Spring Training baseball is notorious for two things: fans over-exaggerating the triumphs and failures of their favorite players and teams by using small, meaningless sample sizes, and unless a person happens to lurk within the dark depths of a team’s farm system, extremely boring baseball past the fifth inning. In an attempt to cure that boredom for the casual fans, and feed the always important spring training hype, I set upon trying to figure out who have been the best spring training Brewers of the past 10 years.
Luckily, MLB.com has been keeping track of spring training stats since 2006. Due to their frivolous nature, I’m not sure why, but for this niche situation, it proves rather helpful. The bad news, there is no combined spring training stats, just individual years, meaning hand calculation will be necessary.
The criteria to be considered for the “King of Spring” title are at least 3 seasons in Brewers camp and at least 15 at-bats in all three of those seasons.
|Tony Gwynn Jr.||3||117||40||8||1||7||27||10||15||0||3||0.341||0.384||0.606||0.990|
Wildly enough, only 21 Brewers meet that criteria. For Brewers junkies, this list is a real blast from the past. But, in an effort to consolidate a bit, let’s chop off the obvious pit dwellers.
As a side note, Aramis Ramirez playing in his age 34 to 37 seasons clearly had no passion or ambition for March success, which earns him the King George award for last place in the race for the King of Spring crown.
|Tony Gwynn Jr.||0.341||0.384||0.608||0.990|
Now comes the whittling process, and the first person to get the ax is Prince Fielder. While his 17 home runs and 18 hit-by-pitch numbers were impressive, it’s embarrassing that he was out-slugged by 7 of the 21 people. The former home run derby champ obviously didn’t have his violent swing totally thawed out by the Arizona sun, and it cost him his shot at the crown.
The next person to go is Rickie Weeks. This one hurt since Rickie played the second most seasons and had 129 more at-bats than anyone else. Also, I’m sure it hurt him since he was plunked 24 times over those nine years and has nothing to show for it. But, the stat that did him in was his 140 strikeouts. He struck out on 28 percent of his total at-bats, a number only the endless mediocrity of Corey Hart could surpass.
To get down to the final three a tough choice had to be made, but Ryan Braun, despite his spring training record 1.052 OPS, is on the chopping block. The reasons are his lack of at-bats and occasional stinkers. In 10 years, Braun only averaged 37 at-bats, a far from kingly number, especially considering most players on this list averaged upward of 50 or 60. And, he only had a measly 6 hits in 23 at-bats back in 2013. A true king doesn’t have off years. Braun may look flashy with his 31 home runs, and 94 RBI; while it’s impressive it only took him 371 at-bats to accomplish those feats, he can’t coast and by and win a crown by barely suiting up.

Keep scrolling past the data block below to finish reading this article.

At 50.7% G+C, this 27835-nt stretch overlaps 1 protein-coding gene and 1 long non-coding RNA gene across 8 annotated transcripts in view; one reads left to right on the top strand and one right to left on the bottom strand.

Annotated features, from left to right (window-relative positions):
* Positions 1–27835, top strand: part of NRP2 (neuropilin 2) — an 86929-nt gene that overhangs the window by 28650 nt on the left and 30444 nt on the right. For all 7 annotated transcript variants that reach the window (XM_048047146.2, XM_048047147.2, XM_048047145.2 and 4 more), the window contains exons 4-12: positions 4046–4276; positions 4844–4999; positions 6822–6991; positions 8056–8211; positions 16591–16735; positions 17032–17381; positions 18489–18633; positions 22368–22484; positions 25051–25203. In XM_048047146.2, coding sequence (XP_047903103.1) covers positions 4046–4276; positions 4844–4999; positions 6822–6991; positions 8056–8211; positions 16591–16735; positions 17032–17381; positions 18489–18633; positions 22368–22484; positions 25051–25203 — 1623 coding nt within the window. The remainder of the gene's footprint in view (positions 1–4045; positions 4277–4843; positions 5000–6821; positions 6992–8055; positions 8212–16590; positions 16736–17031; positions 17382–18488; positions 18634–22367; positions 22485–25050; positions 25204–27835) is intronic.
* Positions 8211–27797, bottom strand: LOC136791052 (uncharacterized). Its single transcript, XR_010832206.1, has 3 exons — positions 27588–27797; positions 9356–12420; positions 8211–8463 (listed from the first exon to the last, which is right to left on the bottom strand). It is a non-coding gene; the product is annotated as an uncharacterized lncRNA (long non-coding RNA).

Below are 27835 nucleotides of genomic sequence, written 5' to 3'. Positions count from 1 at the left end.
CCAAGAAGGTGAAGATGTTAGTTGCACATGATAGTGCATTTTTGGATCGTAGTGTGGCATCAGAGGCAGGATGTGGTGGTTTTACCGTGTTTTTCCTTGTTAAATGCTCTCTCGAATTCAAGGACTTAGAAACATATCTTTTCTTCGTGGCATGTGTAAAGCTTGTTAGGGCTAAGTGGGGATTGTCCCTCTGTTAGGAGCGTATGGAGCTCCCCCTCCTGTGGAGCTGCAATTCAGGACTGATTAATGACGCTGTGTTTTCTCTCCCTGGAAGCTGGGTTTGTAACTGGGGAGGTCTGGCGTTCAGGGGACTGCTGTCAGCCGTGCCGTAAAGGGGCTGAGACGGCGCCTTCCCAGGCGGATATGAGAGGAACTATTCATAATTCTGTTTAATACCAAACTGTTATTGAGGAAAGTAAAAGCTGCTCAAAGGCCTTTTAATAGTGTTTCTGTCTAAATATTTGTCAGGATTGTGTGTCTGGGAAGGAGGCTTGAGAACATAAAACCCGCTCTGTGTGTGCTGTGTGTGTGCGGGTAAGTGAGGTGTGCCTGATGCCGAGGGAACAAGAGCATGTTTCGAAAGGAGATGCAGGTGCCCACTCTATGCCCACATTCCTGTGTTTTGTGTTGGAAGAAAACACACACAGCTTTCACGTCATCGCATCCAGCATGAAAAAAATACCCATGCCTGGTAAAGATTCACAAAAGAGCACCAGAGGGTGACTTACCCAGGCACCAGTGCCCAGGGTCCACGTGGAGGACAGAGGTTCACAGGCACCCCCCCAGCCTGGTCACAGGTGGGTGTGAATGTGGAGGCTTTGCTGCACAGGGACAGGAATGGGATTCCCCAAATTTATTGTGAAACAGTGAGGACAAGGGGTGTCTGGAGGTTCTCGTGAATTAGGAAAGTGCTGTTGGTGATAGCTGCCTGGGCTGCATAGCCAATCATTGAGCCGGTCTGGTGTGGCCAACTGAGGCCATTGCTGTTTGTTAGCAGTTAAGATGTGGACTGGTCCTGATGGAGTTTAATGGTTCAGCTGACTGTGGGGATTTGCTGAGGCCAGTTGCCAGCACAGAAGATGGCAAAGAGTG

The final three: JJ Hardy, Tony Gwynn Jr, and George Kottaras.
It might seem odd to favor this group, who only played in 10 total Brewer spring training seasons, in lieu of the previous three who had a combined 25. But, spring training is all about celebrating the under-appreciated and starved for attention players that have seemingly miraculous springs which, in turn, causes fans to be more excited about their potential than they should be.
After heavy contemplation, it’s time to announce the final two: JJ Hardy and George Kottaras.
Tony Gwynn Jr. made a strong push, but his less than stellar 2006 spring training, where he was just 5-21, was the worst season from any of the remaining three. His final two seasons, where he was 35-96 with 5 home runs and 20 RBI’s, and impressive .606 overall slugging percentage, made his final stats look good. However, in a competition this stiff, even the deepest closeted skeletons make a ghastly appearance.
Now, ladies and gentlemen, it’s time for the final rose: The official Brewers “King of Spring” is J.J Hardy.
What is boiled down to was Hardy’s consistency. In his four seasons, he had 60 or more at-bats three times, never hit below .300, and had at least 7 extra base hits and 2 home runs. Further, his .611 slugging percentage and 1.003 OPS were out of this world, and he was the only person on the original list of 21 that walked more times than he struck out.
Kottaras was good, consistently above .280 in all three of his seasons, but the eye-popping, Hardy-style numbers just weren’t there.
Sadly, Hardy’s MLB time with the Brewers never quite matched his spring training escapes. From 2006-2009, Hardy posted a .265/.322/.437 slash line and .760 OPS. But, spring is all about hopeful potential, not harsh reality, and who wants to focus on that.